No one in the tribe cared for Kooboo the orphan. No one gave him food or even water when he was thirsting. And so Kooboo was always hungry and thirsty, for it was a hot dry land and people had to fetch water from far away. They stored it in pots made of tree trunks. And when they went hunting, they hid the pots.
One day poor Kooboo came upon a hollow gum tree. He was delighted to find the hidden water pots. Kooboo drank his fill; then Kooboo grew mischievous. He plunged into the water and splashed and played.
One by one he hung all the water pots on the branches of the gum tree. Then he sang a magical song. The tree understood and grew and grew till the branches with the water pots were high up in the air.
The people came home and looked for their water pots. They looked low and high. At last someone saw them hanging on the highest branches. They tried to climb up but Kooboo threw dry branches and laughed at them; for had not these people been cruel to him.
Then one man decided to climb the tree in a spiral. However many Kooboo branches threw, he could not hit him. He reached the boy and pushed him hard.
Kooboo fell to the ground but the magic turned him into a small furry bear-like animal. It scampered up the gum tree and since then no one saw Kooboo again. But people saw a furry little animal eating the leaves of the gum tree and never needing water.
That was how the koala came to the Australian land.
The locals call eucalyptus ‘gum tree’ for when the bark is cut, it exudes a gum or sap. Eucalyptus leaves are food for cute koalas and other possums, even though it can be poisonous to most animals.
White gum, blue gum, scribbly gum and stringybark – 75% of Australian trees are eucalyptus. There are over 600 species ranging from large trees to mountain shrubs. The tallest is the Mountain Ash (E. regnans) which can grow to over 100 metres. The eucalyptus is also one of the fastest growing trees.
The arid regions of Australia often have forest fires and the eucalyptus has learnt to live with it. In fact eucalyptus seeds can germinate only after they are roasted.
The trees burn like huge fire-crackers, sometimes exploding like a bomb; for the eucalyptus is literally a fuel-tank, storing rich gums and oils in its bark and leaves.
The eucalyptus is sacred to the aboriginals and appears in Dreamtime or Jukurppa stories.(Most of the knowledge is lost today as white settlers marginalized the local communities and much sacred knowledge died with the medicine men.)
When thirsty, Aborigine people chewed the tree roots for water. For rheumatics, steam pits were made lined with eucalyptus leaves over which they sat. They were also used to heal open sores and wounds and fungal infections. And infusions of eucalyptus leaves treated fevers. They were also smoked as cigarettes for coughs and respiratory problems – a process later learnt by the early white settlers.
In the 18th century Mary Gilmore reported in her journal how the immigrants had learnt much from Bush medicine including ‘eucalyptus beds and steam pits for cold and rheumatism’. And that the eucalyptus extract industry had come about by following local knowledge.
The Aborigines and later the immigrants used the eucalyptus to make plant dyes. Different eucalypts and plant parts gave different dyes. The Didgeridoo or the Aborigine drum was made of eucalyptus branches hollowed out by termites!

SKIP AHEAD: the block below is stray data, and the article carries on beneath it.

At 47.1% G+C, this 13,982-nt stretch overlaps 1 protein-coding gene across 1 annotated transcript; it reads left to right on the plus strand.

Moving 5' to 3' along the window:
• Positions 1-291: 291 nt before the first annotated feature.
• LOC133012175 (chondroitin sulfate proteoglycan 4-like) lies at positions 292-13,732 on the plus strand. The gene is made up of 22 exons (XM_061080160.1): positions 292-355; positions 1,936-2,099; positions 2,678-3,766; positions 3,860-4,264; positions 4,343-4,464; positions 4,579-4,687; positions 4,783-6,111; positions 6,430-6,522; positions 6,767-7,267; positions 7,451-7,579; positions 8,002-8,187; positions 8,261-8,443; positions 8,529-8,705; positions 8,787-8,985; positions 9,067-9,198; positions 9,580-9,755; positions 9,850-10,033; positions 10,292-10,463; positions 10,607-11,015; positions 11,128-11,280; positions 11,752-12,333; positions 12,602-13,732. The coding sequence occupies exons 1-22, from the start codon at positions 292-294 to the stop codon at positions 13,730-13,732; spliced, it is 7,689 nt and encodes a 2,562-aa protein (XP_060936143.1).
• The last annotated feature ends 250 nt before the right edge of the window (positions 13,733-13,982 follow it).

Its medicinal use and the belief that eucalyptus plantations discouraged malaria made it a popular tree in the late nineteenth and early twentieth centuries. Eucalyptus began to be grown in many areas of the world and its properties studied.
Eucalyptus contains phenolic compounds. The tannins in eucalyptus help to reduce inflammation, the falvonoid querctin is an anti-oxidant. It also contains terpenes which are useful as industrial oils – for separation of metals from ores. It is valued in the paper and plywood industries too and as a fuel.
The oil contains 80% cineole or eucalyptol giving it antiseptic properties. When exposed to the air, eucalyptol turns into a crystalline resin: it can check bad breath and so it is used in gargles.
Researchers at the University of Kiel, Germany found that a mix of the essential oils of peppermint and eucalyptus is helpful in headaches. They say that the decongesting effect is due to its action on the cold receptors.
Another study said apart from being an inhalant it helped to cure mild snoring!
Recent studies find that the leaves have some anti-diabetic, diuretic and anti-tumour action. Aqueous extracts increased insulin production and reduced blood sugar in tests on mice. However its safety and efficacy has yet to be established clinically.
Eucalyptus oil is mentioned in the Commission E monographs, British Pharmacopoeia and the pharmacopoeias of China, India and others. It is used primarily as a cold medicine – in inhalers as a decongestant, in rubs and vapor baths for respiratory and bronchial diseases, in gargles for sore throats. Vicks Vaporub is one of the most well-known and global brands using eucalyptus oil. Another is Listerine and Mentholatum. Apart from this hundreds of balms and cold medicines all over the world use eucalyptus oil.
Eucalyptus oil is added to ointments for insect bites and insect repellant sprays. It is also blended with other oils in pain balms.
Like many useful plants they are now grown all over the world’s tropical and sub-tropical belt and even in temperate regions. But the eucalyptus can suck up water from great depths and drain the soil. Being water guzzlers, they do dry out the land, sometimes drying it so much that other trees cannot grow!
But when you have a cold or are plagued by mosquitoes, relief is at hand in the eucalyptus oil bottle.
This is the second part of a series on Healing trees. I wrote about some key trees of the world – trees important in their native regions and the world. I am keen to publish it as I feel it provides a holistic view of the Man-Nature relation.